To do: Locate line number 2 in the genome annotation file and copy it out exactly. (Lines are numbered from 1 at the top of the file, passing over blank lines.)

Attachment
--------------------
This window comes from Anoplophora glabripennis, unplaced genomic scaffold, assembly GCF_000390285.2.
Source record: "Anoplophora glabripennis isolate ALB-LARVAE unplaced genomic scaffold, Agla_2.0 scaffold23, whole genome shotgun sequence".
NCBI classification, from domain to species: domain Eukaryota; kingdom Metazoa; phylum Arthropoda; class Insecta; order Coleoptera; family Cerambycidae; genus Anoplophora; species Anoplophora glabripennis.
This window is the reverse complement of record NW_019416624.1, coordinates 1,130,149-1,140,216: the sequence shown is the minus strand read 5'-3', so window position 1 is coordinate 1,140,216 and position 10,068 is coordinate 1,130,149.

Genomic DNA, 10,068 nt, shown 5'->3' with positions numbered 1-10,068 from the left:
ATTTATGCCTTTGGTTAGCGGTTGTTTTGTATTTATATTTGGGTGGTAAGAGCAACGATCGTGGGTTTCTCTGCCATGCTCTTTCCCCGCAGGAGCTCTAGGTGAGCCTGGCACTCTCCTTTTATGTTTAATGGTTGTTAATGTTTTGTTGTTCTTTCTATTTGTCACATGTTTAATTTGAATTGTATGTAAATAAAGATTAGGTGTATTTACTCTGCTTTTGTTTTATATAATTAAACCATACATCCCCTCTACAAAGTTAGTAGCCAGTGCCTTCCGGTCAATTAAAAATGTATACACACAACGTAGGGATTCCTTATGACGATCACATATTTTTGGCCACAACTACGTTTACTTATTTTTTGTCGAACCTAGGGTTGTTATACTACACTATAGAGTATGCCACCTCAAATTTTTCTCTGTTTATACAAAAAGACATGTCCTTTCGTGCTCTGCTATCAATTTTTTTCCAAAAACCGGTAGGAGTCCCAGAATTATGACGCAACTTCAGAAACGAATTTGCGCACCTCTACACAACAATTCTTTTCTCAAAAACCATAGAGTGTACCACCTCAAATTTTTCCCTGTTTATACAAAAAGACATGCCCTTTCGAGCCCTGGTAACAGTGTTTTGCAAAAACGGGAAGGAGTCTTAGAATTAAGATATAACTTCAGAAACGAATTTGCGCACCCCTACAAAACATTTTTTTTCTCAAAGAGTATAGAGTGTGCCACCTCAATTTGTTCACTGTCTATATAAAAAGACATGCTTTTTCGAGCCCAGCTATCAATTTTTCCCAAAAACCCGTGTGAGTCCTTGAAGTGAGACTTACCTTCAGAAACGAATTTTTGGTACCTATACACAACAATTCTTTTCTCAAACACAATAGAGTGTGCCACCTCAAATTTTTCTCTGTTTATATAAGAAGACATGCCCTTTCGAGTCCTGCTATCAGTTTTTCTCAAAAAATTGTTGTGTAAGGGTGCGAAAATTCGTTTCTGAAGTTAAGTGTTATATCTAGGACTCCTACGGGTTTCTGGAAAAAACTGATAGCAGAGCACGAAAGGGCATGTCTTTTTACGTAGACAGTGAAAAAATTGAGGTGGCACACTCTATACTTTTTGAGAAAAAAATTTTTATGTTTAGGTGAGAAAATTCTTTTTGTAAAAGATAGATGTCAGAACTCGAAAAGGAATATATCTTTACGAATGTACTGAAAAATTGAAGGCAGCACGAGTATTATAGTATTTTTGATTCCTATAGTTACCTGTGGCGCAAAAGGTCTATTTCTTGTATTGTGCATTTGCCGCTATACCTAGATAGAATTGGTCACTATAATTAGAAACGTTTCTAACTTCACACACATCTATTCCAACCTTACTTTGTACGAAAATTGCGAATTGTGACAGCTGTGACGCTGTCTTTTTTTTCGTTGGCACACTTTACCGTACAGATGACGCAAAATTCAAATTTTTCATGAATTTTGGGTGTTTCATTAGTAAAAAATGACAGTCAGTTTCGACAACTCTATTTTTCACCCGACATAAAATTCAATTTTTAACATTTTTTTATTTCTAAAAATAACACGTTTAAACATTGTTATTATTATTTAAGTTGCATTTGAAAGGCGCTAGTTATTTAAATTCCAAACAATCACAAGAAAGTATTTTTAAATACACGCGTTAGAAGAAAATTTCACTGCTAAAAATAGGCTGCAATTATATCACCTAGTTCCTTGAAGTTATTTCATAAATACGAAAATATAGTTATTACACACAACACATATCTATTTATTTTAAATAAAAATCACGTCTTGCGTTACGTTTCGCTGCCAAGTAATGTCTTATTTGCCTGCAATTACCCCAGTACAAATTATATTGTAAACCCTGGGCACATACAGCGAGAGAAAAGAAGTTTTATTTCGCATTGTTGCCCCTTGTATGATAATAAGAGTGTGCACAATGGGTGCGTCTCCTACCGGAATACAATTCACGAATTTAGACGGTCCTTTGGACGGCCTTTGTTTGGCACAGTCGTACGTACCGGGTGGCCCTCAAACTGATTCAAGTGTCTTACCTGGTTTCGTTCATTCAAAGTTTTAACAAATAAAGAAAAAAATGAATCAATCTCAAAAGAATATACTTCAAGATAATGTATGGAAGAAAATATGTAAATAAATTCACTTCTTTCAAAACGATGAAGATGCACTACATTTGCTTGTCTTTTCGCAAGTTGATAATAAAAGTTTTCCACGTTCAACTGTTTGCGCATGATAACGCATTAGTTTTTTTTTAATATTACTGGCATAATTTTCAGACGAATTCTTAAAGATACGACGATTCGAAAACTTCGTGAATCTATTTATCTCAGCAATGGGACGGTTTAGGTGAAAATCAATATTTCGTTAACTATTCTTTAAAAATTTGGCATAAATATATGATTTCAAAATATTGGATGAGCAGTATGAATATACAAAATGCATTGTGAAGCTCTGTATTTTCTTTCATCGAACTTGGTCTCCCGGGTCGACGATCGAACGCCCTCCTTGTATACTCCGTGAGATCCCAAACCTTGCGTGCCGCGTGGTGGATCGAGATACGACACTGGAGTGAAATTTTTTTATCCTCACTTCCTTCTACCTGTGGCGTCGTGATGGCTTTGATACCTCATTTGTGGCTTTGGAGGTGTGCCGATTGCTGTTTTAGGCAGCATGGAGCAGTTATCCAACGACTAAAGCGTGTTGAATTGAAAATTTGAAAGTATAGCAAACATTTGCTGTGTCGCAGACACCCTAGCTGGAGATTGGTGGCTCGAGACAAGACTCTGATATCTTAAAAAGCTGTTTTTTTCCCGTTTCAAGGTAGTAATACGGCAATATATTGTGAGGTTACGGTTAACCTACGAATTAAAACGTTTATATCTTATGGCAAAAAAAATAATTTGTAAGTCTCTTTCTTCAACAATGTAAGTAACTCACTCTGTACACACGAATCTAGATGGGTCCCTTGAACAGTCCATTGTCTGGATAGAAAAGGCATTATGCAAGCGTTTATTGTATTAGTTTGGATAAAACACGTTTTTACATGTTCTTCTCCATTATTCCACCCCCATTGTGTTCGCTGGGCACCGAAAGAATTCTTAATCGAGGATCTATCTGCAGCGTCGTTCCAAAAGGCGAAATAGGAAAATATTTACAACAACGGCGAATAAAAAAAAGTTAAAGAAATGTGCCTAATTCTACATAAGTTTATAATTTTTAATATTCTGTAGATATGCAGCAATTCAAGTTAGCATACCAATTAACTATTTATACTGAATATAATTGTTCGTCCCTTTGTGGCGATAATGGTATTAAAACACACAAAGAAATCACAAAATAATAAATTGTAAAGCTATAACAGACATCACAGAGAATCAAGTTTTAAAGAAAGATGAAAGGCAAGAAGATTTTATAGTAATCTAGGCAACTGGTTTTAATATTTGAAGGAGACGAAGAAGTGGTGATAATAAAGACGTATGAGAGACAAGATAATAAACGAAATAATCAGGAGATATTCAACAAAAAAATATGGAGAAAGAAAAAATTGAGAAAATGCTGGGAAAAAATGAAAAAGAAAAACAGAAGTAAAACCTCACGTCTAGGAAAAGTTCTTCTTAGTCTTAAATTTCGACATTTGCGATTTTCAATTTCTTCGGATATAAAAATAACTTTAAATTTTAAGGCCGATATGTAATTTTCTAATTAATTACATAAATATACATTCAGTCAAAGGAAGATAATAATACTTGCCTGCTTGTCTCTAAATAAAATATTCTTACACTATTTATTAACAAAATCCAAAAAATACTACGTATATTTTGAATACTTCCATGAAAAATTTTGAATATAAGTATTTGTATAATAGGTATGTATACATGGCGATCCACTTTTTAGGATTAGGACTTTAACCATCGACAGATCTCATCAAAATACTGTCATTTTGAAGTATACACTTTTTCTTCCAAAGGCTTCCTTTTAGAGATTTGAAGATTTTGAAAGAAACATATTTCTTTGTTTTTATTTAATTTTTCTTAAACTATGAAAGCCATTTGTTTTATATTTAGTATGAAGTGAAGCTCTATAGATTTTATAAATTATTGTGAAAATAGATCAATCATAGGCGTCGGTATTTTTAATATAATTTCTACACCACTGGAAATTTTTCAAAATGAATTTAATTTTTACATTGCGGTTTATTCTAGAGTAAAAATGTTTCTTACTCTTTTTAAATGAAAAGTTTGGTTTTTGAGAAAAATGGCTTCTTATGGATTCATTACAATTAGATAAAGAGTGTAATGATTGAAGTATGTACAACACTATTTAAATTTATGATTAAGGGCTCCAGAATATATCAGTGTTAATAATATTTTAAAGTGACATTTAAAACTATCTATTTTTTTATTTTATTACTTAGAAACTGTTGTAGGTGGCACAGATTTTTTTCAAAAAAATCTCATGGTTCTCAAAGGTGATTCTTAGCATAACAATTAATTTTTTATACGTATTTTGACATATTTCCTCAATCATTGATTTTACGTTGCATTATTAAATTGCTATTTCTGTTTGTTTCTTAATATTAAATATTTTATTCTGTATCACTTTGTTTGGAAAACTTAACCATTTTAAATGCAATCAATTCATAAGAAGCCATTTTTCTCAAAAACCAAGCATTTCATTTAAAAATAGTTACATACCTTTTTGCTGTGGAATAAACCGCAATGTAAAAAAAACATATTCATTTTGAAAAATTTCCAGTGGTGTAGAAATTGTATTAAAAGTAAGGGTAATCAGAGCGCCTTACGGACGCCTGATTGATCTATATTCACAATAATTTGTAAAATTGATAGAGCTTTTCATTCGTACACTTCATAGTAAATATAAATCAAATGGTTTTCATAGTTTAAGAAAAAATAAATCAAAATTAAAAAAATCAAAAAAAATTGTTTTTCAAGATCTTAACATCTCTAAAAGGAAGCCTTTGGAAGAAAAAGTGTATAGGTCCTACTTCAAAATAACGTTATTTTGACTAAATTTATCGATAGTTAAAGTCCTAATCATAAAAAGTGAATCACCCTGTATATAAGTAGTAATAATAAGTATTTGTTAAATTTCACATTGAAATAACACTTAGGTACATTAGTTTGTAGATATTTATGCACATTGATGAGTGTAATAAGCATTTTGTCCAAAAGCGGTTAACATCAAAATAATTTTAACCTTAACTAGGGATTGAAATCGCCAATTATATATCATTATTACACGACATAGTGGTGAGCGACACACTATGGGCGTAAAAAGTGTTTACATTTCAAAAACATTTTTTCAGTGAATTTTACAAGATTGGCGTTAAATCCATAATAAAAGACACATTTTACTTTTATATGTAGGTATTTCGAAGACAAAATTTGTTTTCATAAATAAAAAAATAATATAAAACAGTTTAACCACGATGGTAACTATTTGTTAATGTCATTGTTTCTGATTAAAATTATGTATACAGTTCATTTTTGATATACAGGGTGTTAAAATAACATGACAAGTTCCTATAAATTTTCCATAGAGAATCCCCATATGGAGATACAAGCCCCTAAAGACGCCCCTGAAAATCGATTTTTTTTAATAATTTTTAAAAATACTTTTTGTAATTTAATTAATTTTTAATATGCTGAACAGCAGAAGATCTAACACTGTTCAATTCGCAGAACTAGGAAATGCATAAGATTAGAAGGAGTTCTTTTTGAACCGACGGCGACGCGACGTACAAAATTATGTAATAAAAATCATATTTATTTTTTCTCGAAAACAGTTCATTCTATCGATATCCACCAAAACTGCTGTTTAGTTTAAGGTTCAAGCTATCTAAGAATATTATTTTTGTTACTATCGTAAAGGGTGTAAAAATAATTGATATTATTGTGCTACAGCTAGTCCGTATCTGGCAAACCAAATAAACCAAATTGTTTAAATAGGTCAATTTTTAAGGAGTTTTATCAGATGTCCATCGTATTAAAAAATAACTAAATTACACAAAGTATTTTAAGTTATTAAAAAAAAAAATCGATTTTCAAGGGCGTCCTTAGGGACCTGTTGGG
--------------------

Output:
Source record: "Anoplophora glabripennis isolate ALB-LARVAE unplaced genomic scaffold, Agla_2.0 scaffold23, whole genome shotgun sequence".